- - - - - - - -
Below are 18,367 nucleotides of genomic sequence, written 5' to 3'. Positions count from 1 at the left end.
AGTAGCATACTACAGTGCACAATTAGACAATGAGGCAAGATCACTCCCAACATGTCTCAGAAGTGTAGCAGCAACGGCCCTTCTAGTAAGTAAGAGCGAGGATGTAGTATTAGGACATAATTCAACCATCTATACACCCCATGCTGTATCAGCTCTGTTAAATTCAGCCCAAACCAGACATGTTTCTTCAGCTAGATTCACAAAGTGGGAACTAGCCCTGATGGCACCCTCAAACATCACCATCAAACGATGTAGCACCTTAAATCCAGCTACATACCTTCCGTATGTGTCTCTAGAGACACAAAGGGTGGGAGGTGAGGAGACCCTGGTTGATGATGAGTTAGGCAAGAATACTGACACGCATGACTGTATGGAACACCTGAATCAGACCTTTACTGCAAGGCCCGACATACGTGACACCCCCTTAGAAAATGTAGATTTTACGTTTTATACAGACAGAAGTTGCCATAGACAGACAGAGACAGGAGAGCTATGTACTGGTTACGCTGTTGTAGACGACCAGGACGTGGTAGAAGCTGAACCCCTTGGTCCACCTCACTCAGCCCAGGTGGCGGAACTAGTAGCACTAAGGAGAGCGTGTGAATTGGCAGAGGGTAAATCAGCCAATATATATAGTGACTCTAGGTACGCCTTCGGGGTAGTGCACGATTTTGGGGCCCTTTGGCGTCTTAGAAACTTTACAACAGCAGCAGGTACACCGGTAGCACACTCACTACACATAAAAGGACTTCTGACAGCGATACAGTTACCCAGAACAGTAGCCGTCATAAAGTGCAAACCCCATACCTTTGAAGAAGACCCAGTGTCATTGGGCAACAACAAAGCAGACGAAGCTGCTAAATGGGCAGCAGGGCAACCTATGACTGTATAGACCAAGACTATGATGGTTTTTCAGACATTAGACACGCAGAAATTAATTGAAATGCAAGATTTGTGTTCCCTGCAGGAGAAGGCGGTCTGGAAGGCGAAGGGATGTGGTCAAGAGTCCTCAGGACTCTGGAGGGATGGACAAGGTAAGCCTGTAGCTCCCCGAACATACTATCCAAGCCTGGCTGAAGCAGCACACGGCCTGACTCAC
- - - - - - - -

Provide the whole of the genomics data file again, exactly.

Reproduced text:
Below are 18,367 nucleotides of genomic sequence, written 5' to 3'. Positions count from 1 at the left end.
AGTAGCATACTACAGTGCACAATTAGACAATGAGGCAAGATCACTCCCAACATGTCTCAGAAGTGTAGCAGCAACGGCCCTTCTAGTAAGTAAGAGCGAGGATGTAGTATTAGGACATAATTCAACCATCTATACACCCCATGCTGTATCAGCTCTGTTAAATTCAGCCCAAACCAGACATGTTTCTTCAGCTAGATTCACAAAGTGGGAACTAGCCCTGATGGCACCCTCAAACATCACCATCAAACGATGTAGCACCTTAAATCCAGCTACATACCTTCCGTATGTGTCTCTAGAGACACAAAGGGTGGGAGGTGAGGAGACCCTGGTTGATGATGAGTTAGGCAAGAATACTGACACGCATGACTGTATGGAACACCTGAATCAGACCTTTACTGCAAGGCCCGACATACGTGACACCCCCTTAGAAAATGTAGATTTTACGTTTTATACAGACAGAAGTTGCCATAGACAGACAGAGACAGGAGAGCTATGTACTGGTTACGCTGTTGTAGACGACCAGGACGTGGTAGAAGCTGAACCCCTTGGTCCACCTCACTCAGCCCAGGTGGCGGAACTAGTAGCACTAAGGAGAGCGTGTGAATTGGCAGAGGGTAAATCAGCCAATATATATAGTGACTCTAGGTACGCCTTCGGGGTAGTGCACGATTTTGGGGCCCTTTGGCGTCTTAGAAACTTTACAACAGCAGCAGGTACACCGGTAGCACACTCACTACACATAAAAGGACTTCTGACAGCGATACAGTTACCCAGAACAGTAGCCGTCATAAAGTGCAAACCCCATACCTTTGAAGAAGACCCAGTGTCATTGGGCAACAACAAAGCAGACGAAGCTGCTAAATGGGCAGCAGGGCAACCTATGACTGTATAGACCAAGACTATGATGGTTTTTCAGACATTAGACACGCAGAAATTAATTGAAATGCAAGATTTGTGTTCCCTGCAGGAGAAGGCGGTCTGGAAGGCGAAGGGATGTGGTCAAGAGTCCTCAGGACTCTGGAGGGATGGACAAGGTAAGCCTGTAGCTCCCCGAACATACTATCCAAGCCTGGCTGAAGCAGCACACGGCCTGACTCAC